“We are facing a humanitarian crisis on an unprecedented scale and we call on the international community to stop Israel’s total destruction of Lebanon and the killing of innocent civilians. We are in urgent need of humanitarian assistance and we ask all good people in the world to help us.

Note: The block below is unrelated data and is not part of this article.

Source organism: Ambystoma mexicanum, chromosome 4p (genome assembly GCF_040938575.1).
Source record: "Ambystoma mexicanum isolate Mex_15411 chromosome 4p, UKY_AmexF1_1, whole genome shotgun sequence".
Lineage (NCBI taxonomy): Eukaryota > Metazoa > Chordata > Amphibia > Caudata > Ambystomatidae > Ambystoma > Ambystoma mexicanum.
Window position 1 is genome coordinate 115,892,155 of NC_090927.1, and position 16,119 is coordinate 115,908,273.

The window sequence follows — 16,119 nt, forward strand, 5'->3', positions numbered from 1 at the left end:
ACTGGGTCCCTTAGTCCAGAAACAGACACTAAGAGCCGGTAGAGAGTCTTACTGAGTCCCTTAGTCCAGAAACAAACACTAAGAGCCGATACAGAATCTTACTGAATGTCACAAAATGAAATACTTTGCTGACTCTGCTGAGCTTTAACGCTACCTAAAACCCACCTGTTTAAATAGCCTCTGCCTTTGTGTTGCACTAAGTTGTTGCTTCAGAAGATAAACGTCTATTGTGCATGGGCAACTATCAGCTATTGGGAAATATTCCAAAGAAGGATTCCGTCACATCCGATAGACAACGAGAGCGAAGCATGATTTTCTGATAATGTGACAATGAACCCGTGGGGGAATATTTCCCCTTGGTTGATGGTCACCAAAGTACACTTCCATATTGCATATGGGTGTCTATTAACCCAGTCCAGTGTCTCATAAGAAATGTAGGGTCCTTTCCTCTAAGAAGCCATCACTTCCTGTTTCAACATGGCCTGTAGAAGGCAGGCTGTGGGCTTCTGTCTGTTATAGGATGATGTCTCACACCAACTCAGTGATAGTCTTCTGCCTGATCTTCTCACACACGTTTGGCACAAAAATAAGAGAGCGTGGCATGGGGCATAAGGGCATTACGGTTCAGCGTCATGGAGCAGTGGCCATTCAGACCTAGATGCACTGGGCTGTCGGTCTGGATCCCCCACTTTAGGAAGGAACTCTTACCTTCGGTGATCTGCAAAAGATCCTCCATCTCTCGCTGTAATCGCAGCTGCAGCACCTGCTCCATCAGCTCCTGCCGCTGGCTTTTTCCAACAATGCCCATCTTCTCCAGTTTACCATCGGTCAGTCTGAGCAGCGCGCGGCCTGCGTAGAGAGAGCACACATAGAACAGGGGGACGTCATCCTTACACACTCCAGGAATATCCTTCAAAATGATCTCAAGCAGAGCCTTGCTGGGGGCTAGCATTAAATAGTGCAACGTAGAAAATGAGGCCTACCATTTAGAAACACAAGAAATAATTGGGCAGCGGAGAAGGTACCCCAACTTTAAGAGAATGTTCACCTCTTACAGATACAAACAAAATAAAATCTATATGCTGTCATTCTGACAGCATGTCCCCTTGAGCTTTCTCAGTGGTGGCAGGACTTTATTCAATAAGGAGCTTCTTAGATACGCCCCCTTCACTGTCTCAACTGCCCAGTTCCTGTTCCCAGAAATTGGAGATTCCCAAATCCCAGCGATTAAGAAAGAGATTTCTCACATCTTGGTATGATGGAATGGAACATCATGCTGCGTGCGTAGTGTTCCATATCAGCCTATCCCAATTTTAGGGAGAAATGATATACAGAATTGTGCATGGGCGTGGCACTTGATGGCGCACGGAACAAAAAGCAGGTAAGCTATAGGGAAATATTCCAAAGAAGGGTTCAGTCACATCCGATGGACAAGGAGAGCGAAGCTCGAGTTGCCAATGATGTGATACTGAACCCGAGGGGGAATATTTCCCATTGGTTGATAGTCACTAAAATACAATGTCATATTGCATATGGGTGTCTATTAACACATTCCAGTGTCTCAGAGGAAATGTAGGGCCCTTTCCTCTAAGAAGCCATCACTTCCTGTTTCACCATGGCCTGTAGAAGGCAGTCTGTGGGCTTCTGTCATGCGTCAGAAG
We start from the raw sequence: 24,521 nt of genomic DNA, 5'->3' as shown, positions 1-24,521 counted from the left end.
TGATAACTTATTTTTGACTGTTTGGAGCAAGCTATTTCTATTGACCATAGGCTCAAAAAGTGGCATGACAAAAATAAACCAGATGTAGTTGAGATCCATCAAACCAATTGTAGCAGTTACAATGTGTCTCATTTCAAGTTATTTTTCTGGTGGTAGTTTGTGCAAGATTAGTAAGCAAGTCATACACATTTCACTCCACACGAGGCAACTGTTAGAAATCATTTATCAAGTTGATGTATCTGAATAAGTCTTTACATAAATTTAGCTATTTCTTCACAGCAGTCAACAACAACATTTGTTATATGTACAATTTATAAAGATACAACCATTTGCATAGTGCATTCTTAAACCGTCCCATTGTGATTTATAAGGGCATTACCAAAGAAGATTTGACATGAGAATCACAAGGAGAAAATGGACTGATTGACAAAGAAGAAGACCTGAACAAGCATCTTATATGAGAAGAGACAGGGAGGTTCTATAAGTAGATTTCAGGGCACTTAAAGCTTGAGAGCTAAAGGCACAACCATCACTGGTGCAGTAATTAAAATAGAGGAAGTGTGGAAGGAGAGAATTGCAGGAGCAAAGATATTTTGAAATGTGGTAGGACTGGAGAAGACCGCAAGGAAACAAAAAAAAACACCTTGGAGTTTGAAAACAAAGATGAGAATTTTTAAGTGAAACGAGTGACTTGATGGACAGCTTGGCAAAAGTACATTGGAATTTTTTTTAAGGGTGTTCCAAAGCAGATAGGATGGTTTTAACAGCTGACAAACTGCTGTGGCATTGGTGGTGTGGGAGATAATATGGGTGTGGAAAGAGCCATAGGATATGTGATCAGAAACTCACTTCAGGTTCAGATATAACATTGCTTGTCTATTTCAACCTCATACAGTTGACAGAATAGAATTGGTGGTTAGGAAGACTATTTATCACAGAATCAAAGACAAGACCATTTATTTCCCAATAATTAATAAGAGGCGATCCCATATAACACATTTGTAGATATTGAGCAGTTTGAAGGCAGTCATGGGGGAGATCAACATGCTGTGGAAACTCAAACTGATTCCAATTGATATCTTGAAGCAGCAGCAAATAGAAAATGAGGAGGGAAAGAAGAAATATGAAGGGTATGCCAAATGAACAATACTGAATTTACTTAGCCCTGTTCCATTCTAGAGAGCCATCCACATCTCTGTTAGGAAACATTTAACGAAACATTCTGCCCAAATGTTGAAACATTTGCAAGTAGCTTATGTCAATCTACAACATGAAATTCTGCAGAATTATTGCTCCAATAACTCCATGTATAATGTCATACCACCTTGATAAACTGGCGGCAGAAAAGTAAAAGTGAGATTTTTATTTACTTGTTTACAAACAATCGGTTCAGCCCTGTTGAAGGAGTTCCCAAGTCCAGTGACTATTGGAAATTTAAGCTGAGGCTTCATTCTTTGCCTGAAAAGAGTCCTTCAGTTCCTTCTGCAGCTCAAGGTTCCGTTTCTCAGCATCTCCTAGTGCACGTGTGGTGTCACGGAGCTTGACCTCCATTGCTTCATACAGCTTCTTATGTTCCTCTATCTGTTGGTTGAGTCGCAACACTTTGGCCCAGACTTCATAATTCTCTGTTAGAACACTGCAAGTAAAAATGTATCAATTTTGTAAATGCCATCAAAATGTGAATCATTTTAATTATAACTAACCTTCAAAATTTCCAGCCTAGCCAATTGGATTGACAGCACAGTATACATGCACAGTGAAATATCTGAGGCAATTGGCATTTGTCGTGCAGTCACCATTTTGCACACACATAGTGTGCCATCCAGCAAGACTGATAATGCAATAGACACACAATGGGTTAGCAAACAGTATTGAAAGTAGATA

“A little aid makes difference. “A beam of light gives hope to people in spite darkness.” Olfat Mahmoud Director, Women’s Humanitarian Organisation (WHO) Bourj Al-Barajneh refugee camp, 19 July 2006 Life amongst destruction “In the camp we have had a relatively calm night. I stayed up a little bit late because I was watching Nasrallah’s interview on Al-Jazeera, which ended at around 2 am. He essentially said that the only option left for the Israelis is a ground invasion. Since Safaa came with her family, I am sleeping in my cousin’s empty house, as he and his family moved down to the ground floor with the rest of his family. That’s the case in almost in all the homes — everyone is sleeping on the ground floors. My mother and sisters, as well as all the kids from upstairs sleep in our living room. In these kinds of situations, spaces seem to acquire a greater capacity than would seem possible; it defies all laws of space. “The days since this military operations started have been heavy and long. There is nothing new in this for the older generations who went through calamities and many wars before, but it’s something completely different for the post-war generation — it’s hard for them to grasp and they are already traumatised. “The F-16s that are bombing the neighbourhood of Haret Hreik as well as other areas close to the camp are using huge bombs, and most of them fall no more than 200 meters away. This has taken its toll on this new generation — the first signs of trauma have been etched into the record of their lives and memories. Something that they had previously heard only in stories, they are now living. Their reaction has been fear and an endless stream of questions starting with, ‘When will this end?’, ‘Will they bomb us too?’, ‘Why are they doing this?’ And you have to try and answer their questions, even if only to calm them down. “In the now lifeless and silent southern suburbs of Beirut, the only remaining sign of life is Bourj Al-Barajneh. There is no sign of life beyond the edges of the camp. People gather within its boundaries, following the news, chatting, discussing and analysing. “During a blackout, men and women sit in front of their homes while the kids play around, before all of this is interrupted by a new air raid, accompanied by deafening sounds of explosions followed by the pressure shockwaves that makes the maze of homes here shake and tremble, drawing portraits of horror on faces, triggering panic among kids, and calling for an endless effort by parents to calm them down and keep them physically close and busy with something to play with. When the bombing starts, those people who can bear the scene just stand silently like statues and watch the huge bombs falls on ill-fated neighbourhoods. “The nature of the camp community is that people are highly attached to each other — the evacuation of one family would trigger evacuations by neighbours and inevitably create a sense of anxiety and panic. This happened a few days ago, when there was extremely heavy bombing that lasted for almost the entire day. A woman living with her kids close to our neighbourhood came to my cousin’s shop to buy supplies as she always does. The moment she reached the door and saw us all in the small yard, she started to cry, saying, ‘You are still here! I thought you all left, my neighbours left me alone, please tell me if you want to leave, take me with you.’ We calmed her down and assured her we would not leave her, and invited her to stay with the women so as not to feel lonely. “For the time being, those who can afford to rent an apartment or who have relatives outside the camp have left. But until now, the majority of the camp is still here according to yesterday’s census made by the volunteers. Some of the families who left a few days ago have returned, saying that they had the feeling that they were becoming refugees a second time at some school or shelter, or in someone else’s small home. It was humiliating and unbearable. “Why are people staying? “It’s something in the sub-consciousness and memories of people who have been made refugees again and again. It’s a simple choice between having to leave and wander aimlessly around to a place that may be more secure, yes, but that would cause more suffering in every other respect, and between staying in this horrible situation where bombs are falling all around us. It seems that at this moment, the second option is winning. There is no need to talk about courage and such things as the reason for why people are staying — we know already that there is no courage that can defy an F-16 — the God of our skies these days. “Working is a good thing to do in such days and I’m lucky — it’s the one thing that no one from the camp is able to do these days — to leave the waiting prison of the camp. It’s such a weird feeling to go to work along deserted roads that only a few days ago were the busiest and most crowded in the city. I walk and the only thing I can here is my heartbeat, the birds and my footsteps on the splintered glass, sand and small concrete debris covering the asphalt, as if expelled by some volcanic eruption.